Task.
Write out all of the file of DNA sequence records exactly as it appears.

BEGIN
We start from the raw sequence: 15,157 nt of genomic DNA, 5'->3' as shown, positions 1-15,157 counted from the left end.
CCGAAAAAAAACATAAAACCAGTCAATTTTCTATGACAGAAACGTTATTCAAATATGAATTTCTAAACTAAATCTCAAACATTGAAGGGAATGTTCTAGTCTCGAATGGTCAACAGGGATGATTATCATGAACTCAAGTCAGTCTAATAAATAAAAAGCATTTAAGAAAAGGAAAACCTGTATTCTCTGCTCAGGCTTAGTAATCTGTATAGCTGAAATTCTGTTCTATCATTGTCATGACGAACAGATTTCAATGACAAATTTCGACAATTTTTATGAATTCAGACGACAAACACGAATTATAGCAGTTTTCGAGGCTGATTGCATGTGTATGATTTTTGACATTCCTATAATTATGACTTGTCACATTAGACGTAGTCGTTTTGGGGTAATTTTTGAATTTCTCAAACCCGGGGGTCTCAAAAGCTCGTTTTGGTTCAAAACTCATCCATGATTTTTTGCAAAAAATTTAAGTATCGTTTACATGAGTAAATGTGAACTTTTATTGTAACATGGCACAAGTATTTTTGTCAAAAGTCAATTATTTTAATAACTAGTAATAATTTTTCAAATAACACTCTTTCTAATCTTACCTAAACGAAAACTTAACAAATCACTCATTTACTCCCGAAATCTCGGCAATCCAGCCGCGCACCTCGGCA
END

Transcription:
We start from the raw sequence: 15,157 nt of genomic DNA, 5'->3' as shown, positions 1-15,157 counted from the left end.
CCGAAAAAAAACATAAAACCAGTCAATTTTCTATGACAGAAACGTTATTCAAATATGAATTTCTAAACTAAATCTCAAACATTGAAGGGAATGTTCTAGTCTCGAATGGTCAACAGGGATGATTATCATGAACTCAAGTCAGTCTAATAAATAAAAAGCATTTAAGAAAAGGAAAACCTGTATTCTCTGCTCAGGCTTAGTAATCTGTATAGCTGAAATTCTGTTCTATCATTGTCATGACGAACAGATTTCAATGACAAATTTCGACAATTTTTATGAATTCAGACGACAAACACGAATTATAGCAGTTTTCGAGGCTGATTGCATGTGTATGATTTTTGACATTCCTATAATTATGACTTGTCACATTAGACGTAGTCGTTTTGGGGTAATTTTTGAATTTCTCAAACCCGGGGGTCTCAAAAGCTCGTTTTGGTTCAAAACTCATCCATGATTTTTTGCAAAAAATTTAAGTATCGTTTACATGAGTAAATGTGAACTTTTATTGTAACATGGCACAAGTATTTTTGTCAAAAGTCAATTATTTTAATAACTAGTAATAATTTTTCAAATAACACTCTTTCTAATCTTACCTAAACGAAAACTTAACAAATCACTCATTTACTCCCGAAATCTCGGCAATCCAGCCGCGCACCTCGGCA